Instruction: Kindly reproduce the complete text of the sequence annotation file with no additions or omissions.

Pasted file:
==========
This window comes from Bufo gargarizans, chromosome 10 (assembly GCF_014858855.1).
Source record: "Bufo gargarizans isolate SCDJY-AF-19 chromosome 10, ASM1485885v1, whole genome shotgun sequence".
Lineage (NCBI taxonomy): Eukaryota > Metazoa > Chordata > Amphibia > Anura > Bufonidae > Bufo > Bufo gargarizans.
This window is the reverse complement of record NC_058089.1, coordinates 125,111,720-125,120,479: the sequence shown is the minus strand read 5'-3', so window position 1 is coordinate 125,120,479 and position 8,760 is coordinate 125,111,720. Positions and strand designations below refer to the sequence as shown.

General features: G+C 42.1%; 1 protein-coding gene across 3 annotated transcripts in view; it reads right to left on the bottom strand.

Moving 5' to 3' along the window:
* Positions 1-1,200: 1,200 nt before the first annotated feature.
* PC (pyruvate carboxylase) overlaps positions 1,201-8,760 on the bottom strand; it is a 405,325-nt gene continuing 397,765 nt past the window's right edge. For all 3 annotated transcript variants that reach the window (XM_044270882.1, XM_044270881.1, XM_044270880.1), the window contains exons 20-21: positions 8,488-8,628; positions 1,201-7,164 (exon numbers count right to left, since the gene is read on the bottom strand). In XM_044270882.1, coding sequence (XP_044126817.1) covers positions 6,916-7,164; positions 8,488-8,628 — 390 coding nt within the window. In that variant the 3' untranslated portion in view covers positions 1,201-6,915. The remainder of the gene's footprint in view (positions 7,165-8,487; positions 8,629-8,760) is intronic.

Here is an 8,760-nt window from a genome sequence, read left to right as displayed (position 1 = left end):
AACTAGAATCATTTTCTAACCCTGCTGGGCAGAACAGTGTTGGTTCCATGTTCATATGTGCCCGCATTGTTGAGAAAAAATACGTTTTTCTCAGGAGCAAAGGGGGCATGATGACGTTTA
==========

This window comes from Bufo gargarizans, chromosome 10 (assembly GCF_014858855.1).
Source record: "Bufo gargarizans isolate SCDJY-AF-19 chromosome 10, ASM1485885v1, whole genome shotgun sequence".
Lineage (NCBI taxonomy): Eukaryota > Metazoa > Chordata > Amphibia > Anura > Bufonidae > Bufo > Bufo gargarizans.
This window is the reverse complement of record NC_058089.1, coordinates 125,111,720-125,120,479: the sequence shown is the minus strand read 5'-3', so window position 1 is coordinate 125,120,479 and position 8,760 is coordinate 125,111,720. Positions and strand designations below refer to the sequence as shown.

General features: G+C 42.1%; 1 protein-coding gene across 3 annotated transcripts in view; it reads right to left on the bottom strand.

Moving 5' to 3' along the window:
* Positions 1-1,200: 1,200 nt before the first annotated feature.
* PC (pyruvate carboxylase) overlaps positions 1,201-8,760 on the bottom strand; it is a 405,325-nt gene continuing 397,765 nt past the window's right edge. For all 3 annotated transcript variants that reach the window (XM_044270882.1, XM_044270881.1, XM_044270880.1), the window contains exons 20-21: positions 8,488-8,628; positions 1,201-7,164 (exon numbers count right to left, since the gene is read on the bottom strand). In XM_044270882.1, coding sequence (XP_044126817.1) covers positions 6,916-7,164; positions 8,488-8,628 — 390 coding nt within the window. In that variant the 3' untranslated portion in view covers positions 1,201-6,915. The remainder of the gene's footprint in view (positions 7,165-8,487; positions 8,629-8,760) is intronic.

Here is an 8,760-nt window from a genome sequence, read left to right as displayed (position 1 = left end):
AACTAGAATCATTTTCTAACCCTGCTGGGCAGAACAGTGTTGGTTCCATGTTCATATGTGCCCGCATTGTTGAGAAAAAATACGTTTTTCTCAGGAGCAAAGGGGGCATGATGACGTTTA